Toshiba has finally rounded off its acclaimed WLT66 range with a 26-inch model, and we're hoping this smallest addition to the fold lives up to the standards of its siblings.

The 26WLT66 is a cute looker; the matt black screen bezel and slender, silver outer trim create a sharp aesthetic. It's also curious to discover that while the set sports twin HDMI sockets and component video inputs for HD use, as well as a 15-pin PC input and two Scarts, it has a CI slot for adding subscription services to the built-in digital tuner.

Add to these connections a native resolution of 1,366 x 768 pixels and 1080i/720p HD format compatibility, and the TV can be considered fully HD ready.

The digital tuner, meanwhile, enjoys the customary support from a seven-day Electronic Programme Guide, complete with an eight-event timer memory for recordings.

However, there's no provision for navigating the listings day by day. You have to scroll in maximum two-hour chunks and that's really tedious if you're searching for something seven days ahead.

Heading up the rest of the 26WLT66's features is Toshiba's Active Vision LCD picture processing engine. This impressive system, which has impressed us in the past, is designed to improve four key picture elements: detail, colour, contrast and motion.

Tucked away in the TV's rather lengthy onscreen menus, meanwhile, are options for adjusting the backlight output; applying 'black stretch' processing; calling in MPEG and standard noise reduction; and fine-tuning multiple aspects of the TV's colour tones.

It's a pity, though, that accessing all these features is made needlessly finicky by a sluggish and awkward remote control.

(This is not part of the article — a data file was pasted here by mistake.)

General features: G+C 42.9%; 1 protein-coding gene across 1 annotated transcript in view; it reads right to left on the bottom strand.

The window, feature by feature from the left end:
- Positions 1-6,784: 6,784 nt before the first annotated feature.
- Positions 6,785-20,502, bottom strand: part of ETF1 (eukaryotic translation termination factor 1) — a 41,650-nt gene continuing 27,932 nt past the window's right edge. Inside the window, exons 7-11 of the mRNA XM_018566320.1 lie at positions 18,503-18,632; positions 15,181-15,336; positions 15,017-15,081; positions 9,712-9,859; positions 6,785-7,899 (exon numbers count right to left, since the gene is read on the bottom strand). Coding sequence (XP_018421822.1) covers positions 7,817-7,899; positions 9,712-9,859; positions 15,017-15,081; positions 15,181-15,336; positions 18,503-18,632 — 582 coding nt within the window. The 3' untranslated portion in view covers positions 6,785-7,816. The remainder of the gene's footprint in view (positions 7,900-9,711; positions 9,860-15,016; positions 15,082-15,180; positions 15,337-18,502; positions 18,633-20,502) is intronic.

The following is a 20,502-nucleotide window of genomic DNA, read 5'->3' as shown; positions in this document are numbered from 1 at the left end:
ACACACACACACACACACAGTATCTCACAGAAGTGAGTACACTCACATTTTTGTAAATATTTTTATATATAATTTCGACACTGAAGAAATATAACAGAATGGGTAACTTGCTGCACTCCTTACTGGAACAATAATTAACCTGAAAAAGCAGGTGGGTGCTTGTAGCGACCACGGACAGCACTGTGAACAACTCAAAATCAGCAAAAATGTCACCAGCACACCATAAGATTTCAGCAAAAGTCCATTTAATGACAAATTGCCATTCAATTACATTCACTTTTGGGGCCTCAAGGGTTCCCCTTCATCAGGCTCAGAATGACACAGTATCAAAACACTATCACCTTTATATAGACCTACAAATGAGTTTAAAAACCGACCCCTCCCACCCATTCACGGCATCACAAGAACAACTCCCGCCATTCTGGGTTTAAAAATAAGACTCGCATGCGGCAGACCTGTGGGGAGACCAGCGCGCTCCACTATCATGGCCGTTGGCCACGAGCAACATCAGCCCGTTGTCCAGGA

Bright colours

Happily the niggles we had with the set's operating system are at least redeemed by its first-class pictures.

Two things hit you right away. First, the images' extreme sharpness means that full detail and texture justice is done to good hi-def sources. And standard-def pictures look ultra sharp too, provided they're of a decent quality to begin with.

The other key strength is how rich and noise-free colours look. Bright, colour-rich scenes look natural, while radiating with striking intensity. It does no harm to the set's colours, either, that its black level response is impressive.

Not as deep as that of the Panasonic's 26LXD60, perhaps, but certainly good enough to give dark scenes impact. The only (quite minor) problem with this TV's pictures is that motion can look a tad blurred.

Sonically the 26WLT66 is only average. The soundstage goes enjoyably wide and voices are generally clear, but there's a lack of bass and, consequently, trebles can sometimes sound harsh.

Overall, while Toshiba must rethink one or two aspects of its operating system for its future LCD TV generation, the set's pictures are enough to keep Toshiba firmly at the top of the LCD premier league.